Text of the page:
OAKLAND, Calif. -- Ted Lilly would have loved to keep pitching -- if his body would allow him to start every fifth day, and if he could stay off the disabled list.
Instead, the 37-year-old left-hander is retiring after 15 seasons because of further problems with his shoulder and back.
He went to winter ball in Venezuela this month with the hope his body would cooperate and he could find a major league job. But Lilly didn't feel right, and he made just one three-inning appearance during a 20-day stint in Valencia. He would have pitched again except he got food poisoning.
"It came to a point that, unfortunately, the reality set in where I was in terms of health and effectiveness," Lilly said by phone Friday. "Those combinations are what forced me to retire. If I felt I could still be productive and healthy, I would be playing, for sure. As of today, I don't think it's reasonable. I didn't believe I would be able to go out there and be productive and effective for a major league team and stay healthy to make 30 starts."
He returned home to California on Wednesday night, and looks forward to spending time with his wife and two young children.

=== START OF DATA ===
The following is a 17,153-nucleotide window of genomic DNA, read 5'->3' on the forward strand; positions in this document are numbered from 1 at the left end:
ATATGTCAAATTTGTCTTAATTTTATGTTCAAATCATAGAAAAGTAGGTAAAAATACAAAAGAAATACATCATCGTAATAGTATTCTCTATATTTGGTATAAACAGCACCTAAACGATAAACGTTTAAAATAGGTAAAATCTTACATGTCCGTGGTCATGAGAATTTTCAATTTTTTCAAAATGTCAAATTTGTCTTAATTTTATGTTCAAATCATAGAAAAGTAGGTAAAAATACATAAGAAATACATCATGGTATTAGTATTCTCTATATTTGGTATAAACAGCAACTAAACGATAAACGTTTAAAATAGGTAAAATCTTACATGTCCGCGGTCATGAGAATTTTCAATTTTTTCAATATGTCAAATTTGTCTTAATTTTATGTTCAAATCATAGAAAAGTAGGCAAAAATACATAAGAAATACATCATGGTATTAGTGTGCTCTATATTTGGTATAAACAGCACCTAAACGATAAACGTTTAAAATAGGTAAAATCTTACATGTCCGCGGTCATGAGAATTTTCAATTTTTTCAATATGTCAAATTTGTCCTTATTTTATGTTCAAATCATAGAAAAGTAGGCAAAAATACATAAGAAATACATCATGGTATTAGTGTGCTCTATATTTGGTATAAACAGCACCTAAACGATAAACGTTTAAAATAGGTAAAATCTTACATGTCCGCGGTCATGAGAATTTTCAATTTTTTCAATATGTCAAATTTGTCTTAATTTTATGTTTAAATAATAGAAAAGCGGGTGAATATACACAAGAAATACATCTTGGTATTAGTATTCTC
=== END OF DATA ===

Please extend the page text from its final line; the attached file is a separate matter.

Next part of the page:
He has struggled with the idea of retirement for months, even though his shoulder didn't recover well. Designated for assignment by the Dodgers -- the team that selected him in the 23rd round of the 1996 amateur draft -- on July 25, Lily first tried rest.
Late in the season, he saw a spine specialist in Los Angeles and underwent surgery to cauterize the nerve endings in the right side of his neck. He was limited to 13 starts the past two seasons for Los Angeles because of injury problems, going 0-2 with a 5.09 ERA in five 2013 starts.
"As I sit here right now I'm OK but it's been difficult for weeks because I've had to deal with those thoughts and avoid those thoughts for a long time, and continue to talk myself into it that I could find a way to do it," he said.
"I really do not want to spend more time on the disabled list. I've spent so much time on that dreaded list. It really came down to a matter of being effective. If I believed could produce, I would still pitch. So, it was a decision that was forced on me at where I was physically in my career."
He expects to do coach down the line, probably at the youth baseball level initially.
Lilly is left to cherish the relationships and friendships he made with both teammates and opponents.
"I was so lucky, the game of baseball really changed my life," he said. "I know a lot of ex-players say that or people who are playing the game, and it's true. Baseball has been my life for so many years in some facet or the other I hope to continue to stay close to the game. It's a game that I love."